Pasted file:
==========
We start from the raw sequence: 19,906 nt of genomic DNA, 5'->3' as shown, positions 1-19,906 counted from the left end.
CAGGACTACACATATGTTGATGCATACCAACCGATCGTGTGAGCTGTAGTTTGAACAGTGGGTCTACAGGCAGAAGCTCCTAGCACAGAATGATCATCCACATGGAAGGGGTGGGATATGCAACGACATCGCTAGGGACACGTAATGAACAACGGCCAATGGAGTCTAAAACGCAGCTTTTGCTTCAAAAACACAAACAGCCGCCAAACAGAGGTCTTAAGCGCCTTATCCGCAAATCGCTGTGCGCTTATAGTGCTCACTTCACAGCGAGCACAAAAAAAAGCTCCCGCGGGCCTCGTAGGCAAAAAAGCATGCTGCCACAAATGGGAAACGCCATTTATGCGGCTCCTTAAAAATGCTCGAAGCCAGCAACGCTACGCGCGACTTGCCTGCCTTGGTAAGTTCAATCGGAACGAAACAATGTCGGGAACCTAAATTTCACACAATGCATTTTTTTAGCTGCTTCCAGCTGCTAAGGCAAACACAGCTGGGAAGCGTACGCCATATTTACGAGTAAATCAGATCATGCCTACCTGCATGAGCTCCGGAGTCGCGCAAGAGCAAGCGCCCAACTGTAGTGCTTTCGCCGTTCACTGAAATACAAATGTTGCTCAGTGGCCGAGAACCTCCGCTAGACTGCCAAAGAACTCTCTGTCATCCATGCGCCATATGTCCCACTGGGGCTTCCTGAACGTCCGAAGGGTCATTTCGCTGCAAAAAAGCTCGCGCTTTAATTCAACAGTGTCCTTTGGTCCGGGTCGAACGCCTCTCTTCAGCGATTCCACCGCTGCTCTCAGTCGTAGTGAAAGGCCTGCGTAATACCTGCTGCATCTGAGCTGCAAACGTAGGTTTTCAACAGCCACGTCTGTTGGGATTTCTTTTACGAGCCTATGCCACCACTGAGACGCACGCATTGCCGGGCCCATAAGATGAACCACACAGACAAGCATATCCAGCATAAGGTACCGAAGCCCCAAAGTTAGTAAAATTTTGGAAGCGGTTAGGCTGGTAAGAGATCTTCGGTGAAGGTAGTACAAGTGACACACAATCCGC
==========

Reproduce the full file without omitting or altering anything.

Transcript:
We start from the raw sequence: 19,906 nt of genomic DNA, 5'->3' as shown, positions 1-19,906 counted from the left end.
CAGGACTACACATATGTTGATGCATACCAACCGATCGTGTGAGCTGTAGTTTGAACAGTGGGTCTACAGGCAGAAGCTCCTAGCACAGAATGATCATCCACATGGAAGGGGTGGGATATGCAACGACATCGCTAGGGACACGTAATGAACAACGGCCAATGGAGTCTAAAACGCAGCTTTTGCTTCAAAAACACAAACAGCCGCCAAACAGAGGTCTTAAGCGCCTTATCCGCAAATCGCTGTGCGCTTATAGTGCTCACTTCACAGCGAGCACAAAAAAAAGCTCCCGCGGGCCTCGTAGGCAAAAAAGCATGCTGCCACAAATGGGAAACGCCATTTATGCGGCTCCTTAAAAATGCTCGAAGCCAGCAACGCTACGCGCGACTTGCCTGCCTTGGTAAGTTCAATCGGAACGAAACAATGTCGGGAACCTAAATTTCACACAATGCATTTTTTTAGCTGCTTCCAGCTGCTAAGGCAAACACAGCTGGGAAGCGTACGCCATATTTACGAGTAAATCAGATCATGCCTACCTGCATGAGCTCCGGAGTCGCGCAAGAGCAAGCGCCCAACTGTAGTGCTTTCGCCGTTCACTGAAATACAAATGTTGCTCAGTGGCCGAGAACCTCCGCTAGACTGCCAAAGAACTCTCTGTCATCCATGCGCCATATGTCCCACTGGGGCTTCCTGAACGTCCGAAGGGTCATTTCGCTGCAAAAAAGCTCGCGCTTTAATTCAACAGTGTCCTTTGGTCCGGGTCGAACGCCTCTCTTCAGCGATTCCACCGCTGCTCTCAGTCGTAGTGAAAGGCCTGCGTAATACCTGCTGCATCTGAGCTGCAAACGTAGGTTTTCAACAGCCACGTCTGTTGGGATTTCTTTTACGAGCCTATGCCACCACTGAGACGCACGCATTGCCGGGCCCATAAGATGAACCACACAGACAAGCATATCCAGCATAAGGTACCGAAGCCCCAAAGTTAGTAAAATTTTGGAAGCGGTTAGGCTGGTAAGAGATCTTCGGTGAAGGTAGTACAAGTGACACACAATCCGC